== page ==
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    Media Clash on Whether Cell Phone Use Causes Skull to Grow ‘Horn’

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    Have the US mainstream media just spread another panic-inducing technology-related hoax? The worst part is that the scientists have never said for certain the things the journalists attributed to them as a “scientific fact.”

    Using smartphones a lot can make you grow a horn-like structure on your skull, The Washington Post said in a story Thursday, citing a study by Dr. David Shahar and Mark Sayers at the University of the Sunshine Coast in Australia.

    The somewhat bizarre story, saying that young people who use smartphones a lot grow bone appendages at the back of their heads, was also broadcast by NBC and Newsweek.

    Actually, the study was briefly mentioned in a BBC report on 13 June.

    It’s unsurprising the story got such big coverage, because X-ray photos provided by the media are terrifying.

    ​According to a hypothesis provided by the scientists, the skull appendage is basically your body’s way to compensate for the distribution of weight due to the constant look-down pose as we gaze into smartphone screens all the time.

    “We hypothesize EEOP [enlarged external occipital protuberance] may be linked to sustained aberrant postures associated with the emergence and extensive use of hand-held contemporary technologies, such as smartphones and tablets.”

    However, several tech-oriented websites found The Washington Post’s report to be rather misleading and panic-inducing.

    For example, Gizmodo, in its article “No, Using a Cellphone Isn't Causing You to Grow a Horn,” points out that the above mentioned quote is only a hypothesis, which means it’s only an educated speculation until scientifically proven.

    To prove a hypothesis, scientists at least need to compare a large enough target group of subjects (smartphone-using people) to an equally large control group (in this case – people who don’t use smartphones at all or use them to a significantly smaller degree), which  was never been done.

    According to scientific criteria for credibility, the team’s findings must be replicated by other teams before it becomes scientific knowledge, Gizmodo says. Up until then, it would be only one team’s findings.

    The edition also points out that the scientists found that only 35-40 percent of subjects had bone growths. Besides, many people in the subject group already were in enough pain to visit a chiropractor, which suggests they could have developed their condition at a different time and due to different factors.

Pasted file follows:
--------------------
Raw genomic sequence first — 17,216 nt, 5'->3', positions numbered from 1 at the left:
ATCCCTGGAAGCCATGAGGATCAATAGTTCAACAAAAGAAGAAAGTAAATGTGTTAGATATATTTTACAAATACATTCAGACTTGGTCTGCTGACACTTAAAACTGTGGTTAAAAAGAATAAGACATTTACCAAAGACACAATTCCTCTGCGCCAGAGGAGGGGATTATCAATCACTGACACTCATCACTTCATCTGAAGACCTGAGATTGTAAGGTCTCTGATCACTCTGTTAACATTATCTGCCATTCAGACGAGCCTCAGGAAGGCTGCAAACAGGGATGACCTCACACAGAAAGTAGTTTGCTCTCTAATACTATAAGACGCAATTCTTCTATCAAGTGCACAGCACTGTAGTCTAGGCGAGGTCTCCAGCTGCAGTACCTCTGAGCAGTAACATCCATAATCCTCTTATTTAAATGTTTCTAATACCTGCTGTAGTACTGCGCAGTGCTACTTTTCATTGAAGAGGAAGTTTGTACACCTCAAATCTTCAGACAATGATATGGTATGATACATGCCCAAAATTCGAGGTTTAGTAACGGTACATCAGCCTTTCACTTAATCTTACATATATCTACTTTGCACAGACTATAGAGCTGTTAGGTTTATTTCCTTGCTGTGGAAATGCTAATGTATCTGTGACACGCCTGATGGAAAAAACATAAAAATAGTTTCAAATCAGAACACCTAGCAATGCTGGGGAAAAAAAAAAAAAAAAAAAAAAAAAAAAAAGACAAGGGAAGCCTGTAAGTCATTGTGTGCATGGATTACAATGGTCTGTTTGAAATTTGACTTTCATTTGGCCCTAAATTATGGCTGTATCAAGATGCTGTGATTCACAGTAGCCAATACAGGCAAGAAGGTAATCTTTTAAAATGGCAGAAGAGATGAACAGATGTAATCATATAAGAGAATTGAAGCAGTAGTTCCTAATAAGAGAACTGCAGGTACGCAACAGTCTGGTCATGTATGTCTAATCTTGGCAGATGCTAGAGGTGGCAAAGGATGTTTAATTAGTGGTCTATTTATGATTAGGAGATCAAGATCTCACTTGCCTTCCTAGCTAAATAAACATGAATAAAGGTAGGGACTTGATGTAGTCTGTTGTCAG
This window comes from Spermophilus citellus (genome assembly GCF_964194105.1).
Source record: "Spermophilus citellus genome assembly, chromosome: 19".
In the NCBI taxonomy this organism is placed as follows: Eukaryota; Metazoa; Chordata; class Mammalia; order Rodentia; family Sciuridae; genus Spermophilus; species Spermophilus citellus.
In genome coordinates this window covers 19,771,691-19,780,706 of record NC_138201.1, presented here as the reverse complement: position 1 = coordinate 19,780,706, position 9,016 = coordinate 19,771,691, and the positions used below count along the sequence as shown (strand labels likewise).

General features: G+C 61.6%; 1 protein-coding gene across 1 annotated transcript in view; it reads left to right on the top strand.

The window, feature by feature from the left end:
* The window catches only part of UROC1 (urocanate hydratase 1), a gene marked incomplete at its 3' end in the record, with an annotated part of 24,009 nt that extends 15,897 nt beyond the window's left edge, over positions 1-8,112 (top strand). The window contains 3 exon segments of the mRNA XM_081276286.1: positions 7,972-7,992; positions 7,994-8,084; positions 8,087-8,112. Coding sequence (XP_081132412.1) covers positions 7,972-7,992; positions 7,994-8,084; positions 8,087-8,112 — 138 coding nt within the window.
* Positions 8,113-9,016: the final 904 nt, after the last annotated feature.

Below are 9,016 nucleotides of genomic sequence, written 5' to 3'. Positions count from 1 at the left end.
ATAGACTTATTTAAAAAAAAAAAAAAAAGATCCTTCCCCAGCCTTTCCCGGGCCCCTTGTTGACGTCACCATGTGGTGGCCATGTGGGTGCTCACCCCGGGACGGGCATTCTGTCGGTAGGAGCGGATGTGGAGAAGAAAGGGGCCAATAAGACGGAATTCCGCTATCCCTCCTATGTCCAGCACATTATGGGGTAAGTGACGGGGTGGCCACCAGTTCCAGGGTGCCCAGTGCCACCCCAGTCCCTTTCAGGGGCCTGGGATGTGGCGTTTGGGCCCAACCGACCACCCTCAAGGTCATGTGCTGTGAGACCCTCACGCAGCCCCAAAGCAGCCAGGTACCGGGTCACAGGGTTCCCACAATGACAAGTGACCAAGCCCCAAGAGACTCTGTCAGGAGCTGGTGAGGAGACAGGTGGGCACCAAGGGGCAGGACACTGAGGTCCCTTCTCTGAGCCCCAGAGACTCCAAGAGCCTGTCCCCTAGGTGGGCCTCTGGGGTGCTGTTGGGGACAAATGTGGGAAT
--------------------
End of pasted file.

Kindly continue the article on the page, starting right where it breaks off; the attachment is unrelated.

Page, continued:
Gizmodo’s warnings were echoed by Vice, who called The Washington Post report a “Dumb Tech Moral Panic,” comparing it to other similar panic-inducing discussions, like the “smartphone pinky”. In the latter case, smartphone use was said to be the cause of a pinky bone curve, which was later proven to be due to natural factors.

    ​They also compared the alarmist article to the Momo phenomenon, an alleged social media account that tells children to hurt themselves, sparking panic among parents over what children can see on the Internet. Due to a lack of evidence, Momo is now considered a hoax.

    To drive the point home, Vice specifically underscores that nowhere in their works did the scientists actually claim that the skull appendages are for certain linked with smartphone use. Instead, they only made an educated guess in a discussion section, creating a possible topic for future research. It was the mainstream media who turned their guess into a “scientific fact.”

    Instead, the Vice report says, parents should be more concerned about Internet services posing as kid-friendly, such as YouTube Kids, because such services are inherently built to gain from ads and would benefit from having your children stuck to smartphone screens at all times.

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    Tags:
    hoax, study, skull, Smartphones
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